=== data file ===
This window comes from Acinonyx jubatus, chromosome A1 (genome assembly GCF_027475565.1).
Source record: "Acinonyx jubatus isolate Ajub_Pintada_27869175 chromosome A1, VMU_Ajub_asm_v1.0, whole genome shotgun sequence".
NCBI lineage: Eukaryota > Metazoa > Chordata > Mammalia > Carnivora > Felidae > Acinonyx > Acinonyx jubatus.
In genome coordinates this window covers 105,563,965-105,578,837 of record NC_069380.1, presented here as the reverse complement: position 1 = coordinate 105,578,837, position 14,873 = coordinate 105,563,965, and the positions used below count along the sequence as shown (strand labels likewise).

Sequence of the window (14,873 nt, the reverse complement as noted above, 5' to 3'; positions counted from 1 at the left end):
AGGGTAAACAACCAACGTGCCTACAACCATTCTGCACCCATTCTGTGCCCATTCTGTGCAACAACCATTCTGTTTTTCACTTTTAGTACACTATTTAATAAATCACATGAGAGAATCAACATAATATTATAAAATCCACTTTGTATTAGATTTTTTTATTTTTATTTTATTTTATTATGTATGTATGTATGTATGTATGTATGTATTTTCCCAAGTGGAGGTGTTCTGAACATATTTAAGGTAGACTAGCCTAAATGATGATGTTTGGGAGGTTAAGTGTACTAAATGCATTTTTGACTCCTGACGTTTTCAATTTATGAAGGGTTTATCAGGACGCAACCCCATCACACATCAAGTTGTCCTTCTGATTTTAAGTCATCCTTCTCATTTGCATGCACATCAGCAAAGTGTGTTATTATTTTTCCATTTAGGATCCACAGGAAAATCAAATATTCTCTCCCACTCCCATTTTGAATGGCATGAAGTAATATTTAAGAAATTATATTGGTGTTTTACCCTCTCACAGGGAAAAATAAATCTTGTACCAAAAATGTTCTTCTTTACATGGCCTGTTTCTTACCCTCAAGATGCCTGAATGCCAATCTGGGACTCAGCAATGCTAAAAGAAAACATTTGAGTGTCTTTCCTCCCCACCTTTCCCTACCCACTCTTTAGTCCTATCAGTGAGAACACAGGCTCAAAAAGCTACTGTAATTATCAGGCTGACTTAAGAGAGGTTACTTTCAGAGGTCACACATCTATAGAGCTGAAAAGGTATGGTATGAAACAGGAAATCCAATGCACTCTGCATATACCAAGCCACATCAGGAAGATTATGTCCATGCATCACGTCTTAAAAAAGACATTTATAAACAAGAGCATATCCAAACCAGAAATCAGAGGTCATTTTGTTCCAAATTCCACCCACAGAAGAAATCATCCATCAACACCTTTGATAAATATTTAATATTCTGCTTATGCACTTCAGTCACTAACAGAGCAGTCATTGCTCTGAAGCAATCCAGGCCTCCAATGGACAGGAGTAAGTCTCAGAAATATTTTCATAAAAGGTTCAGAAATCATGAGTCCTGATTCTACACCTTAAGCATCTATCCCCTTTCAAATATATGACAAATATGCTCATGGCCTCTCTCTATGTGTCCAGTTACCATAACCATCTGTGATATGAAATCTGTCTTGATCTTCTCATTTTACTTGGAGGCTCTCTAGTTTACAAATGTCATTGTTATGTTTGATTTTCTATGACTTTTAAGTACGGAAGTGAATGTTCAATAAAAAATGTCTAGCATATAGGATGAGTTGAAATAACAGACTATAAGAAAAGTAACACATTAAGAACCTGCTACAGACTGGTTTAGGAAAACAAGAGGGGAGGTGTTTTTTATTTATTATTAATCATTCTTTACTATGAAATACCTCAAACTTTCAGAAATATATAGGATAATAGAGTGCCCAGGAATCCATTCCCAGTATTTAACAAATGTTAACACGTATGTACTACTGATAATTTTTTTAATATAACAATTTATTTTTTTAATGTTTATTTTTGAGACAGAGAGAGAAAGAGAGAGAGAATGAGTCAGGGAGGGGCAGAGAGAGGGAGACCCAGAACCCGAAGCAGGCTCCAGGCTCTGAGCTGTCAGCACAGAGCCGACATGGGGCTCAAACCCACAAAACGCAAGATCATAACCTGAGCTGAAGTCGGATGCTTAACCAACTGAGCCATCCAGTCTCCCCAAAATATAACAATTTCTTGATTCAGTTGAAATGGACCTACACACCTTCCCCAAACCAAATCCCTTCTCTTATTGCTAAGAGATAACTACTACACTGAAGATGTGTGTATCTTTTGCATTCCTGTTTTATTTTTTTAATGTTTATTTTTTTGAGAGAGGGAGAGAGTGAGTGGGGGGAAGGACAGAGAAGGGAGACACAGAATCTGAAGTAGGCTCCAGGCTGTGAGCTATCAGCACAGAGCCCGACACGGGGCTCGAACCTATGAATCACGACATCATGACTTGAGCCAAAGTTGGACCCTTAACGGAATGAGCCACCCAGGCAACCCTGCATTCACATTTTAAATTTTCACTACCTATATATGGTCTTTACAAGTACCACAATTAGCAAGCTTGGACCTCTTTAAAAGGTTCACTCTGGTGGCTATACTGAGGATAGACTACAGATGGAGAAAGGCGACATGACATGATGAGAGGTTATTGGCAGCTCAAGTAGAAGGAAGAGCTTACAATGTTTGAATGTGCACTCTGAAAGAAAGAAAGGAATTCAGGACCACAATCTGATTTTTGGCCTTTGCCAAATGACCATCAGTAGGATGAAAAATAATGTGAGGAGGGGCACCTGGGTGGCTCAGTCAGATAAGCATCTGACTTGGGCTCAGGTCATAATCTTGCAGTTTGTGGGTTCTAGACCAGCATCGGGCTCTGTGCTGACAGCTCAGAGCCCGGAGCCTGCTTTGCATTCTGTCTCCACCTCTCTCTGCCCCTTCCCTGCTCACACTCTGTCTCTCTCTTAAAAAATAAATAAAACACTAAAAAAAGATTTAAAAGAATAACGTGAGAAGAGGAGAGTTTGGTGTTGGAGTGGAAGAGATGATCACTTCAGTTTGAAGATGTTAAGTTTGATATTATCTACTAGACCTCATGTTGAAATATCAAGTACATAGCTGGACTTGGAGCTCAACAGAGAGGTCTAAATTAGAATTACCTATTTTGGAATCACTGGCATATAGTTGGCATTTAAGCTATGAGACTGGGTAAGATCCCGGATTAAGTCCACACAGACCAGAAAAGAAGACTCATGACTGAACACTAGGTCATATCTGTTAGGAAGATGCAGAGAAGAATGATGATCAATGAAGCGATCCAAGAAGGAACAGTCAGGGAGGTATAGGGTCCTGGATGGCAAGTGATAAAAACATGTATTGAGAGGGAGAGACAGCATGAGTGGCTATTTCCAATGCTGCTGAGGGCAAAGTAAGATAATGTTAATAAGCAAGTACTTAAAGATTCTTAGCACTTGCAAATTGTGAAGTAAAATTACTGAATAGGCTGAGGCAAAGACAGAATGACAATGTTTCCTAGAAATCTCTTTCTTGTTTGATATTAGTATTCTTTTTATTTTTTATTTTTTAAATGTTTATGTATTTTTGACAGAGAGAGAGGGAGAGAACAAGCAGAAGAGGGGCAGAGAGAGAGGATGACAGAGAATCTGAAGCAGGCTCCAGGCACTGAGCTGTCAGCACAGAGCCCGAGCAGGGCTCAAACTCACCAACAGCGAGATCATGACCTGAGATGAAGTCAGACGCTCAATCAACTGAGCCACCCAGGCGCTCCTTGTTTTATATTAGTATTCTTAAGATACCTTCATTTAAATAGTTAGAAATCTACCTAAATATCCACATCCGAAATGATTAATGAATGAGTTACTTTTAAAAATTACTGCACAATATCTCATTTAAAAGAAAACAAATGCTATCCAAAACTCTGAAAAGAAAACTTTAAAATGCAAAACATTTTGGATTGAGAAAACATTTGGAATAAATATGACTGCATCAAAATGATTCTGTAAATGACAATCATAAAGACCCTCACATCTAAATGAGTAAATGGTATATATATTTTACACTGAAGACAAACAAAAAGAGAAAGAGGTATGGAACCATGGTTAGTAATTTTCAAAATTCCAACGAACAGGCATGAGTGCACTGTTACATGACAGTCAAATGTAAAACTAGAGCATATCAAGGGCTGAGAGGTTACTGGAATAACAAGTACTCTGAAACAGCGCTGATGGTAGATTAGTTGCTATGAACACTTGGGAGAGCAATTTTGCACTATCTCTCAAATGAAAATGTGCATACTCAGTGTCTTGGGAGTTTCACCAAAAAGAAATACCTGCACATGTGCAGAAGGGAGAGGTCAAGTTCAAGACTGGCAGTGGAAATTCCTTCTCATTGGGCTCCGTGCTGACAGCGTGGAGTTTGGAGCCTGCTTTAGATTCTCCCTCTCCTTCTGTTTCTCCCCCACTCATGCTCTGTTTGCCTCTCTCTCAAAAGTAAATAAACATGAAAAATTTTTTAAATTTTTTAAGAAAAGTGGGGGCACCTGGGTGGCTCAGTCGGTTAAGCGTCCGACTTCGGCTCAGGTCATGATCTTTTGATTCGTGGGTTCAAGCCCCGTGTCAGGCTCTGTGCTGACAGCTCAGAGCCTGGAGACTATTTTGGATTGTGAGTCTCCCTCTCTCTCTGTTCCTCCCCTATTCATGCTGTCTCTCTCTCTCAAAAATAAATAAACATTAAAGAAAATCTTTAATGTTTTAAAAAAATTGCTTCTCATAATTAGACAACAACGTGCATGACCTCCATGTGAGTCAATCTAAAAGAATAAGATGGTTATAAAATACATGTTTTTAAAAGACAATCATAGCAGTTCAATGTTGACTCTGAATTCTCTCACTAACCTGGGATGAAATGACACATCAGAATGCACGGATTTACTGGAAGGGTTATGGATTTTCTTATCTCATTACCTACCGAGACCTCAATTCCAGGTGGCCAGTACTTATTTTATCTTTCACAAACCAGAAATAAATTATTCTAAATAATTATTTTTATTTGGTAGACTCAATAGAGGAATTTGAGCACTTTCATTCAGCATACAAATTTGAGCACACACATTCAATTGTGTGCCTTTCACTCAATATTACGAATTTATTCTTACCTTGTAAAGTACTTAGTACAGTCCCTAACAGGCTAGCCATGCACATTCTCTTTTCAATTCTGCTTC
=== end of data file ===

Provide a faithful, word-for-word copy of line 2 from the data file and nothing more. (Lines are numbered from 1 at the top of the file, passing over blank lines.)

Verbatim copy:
Source record: "Acinonyx jubatus isolate Ajub_Pintada_27869175 chromosome A1, VMU_Ajub_asm_v1.0, whole genome shotgun sequence".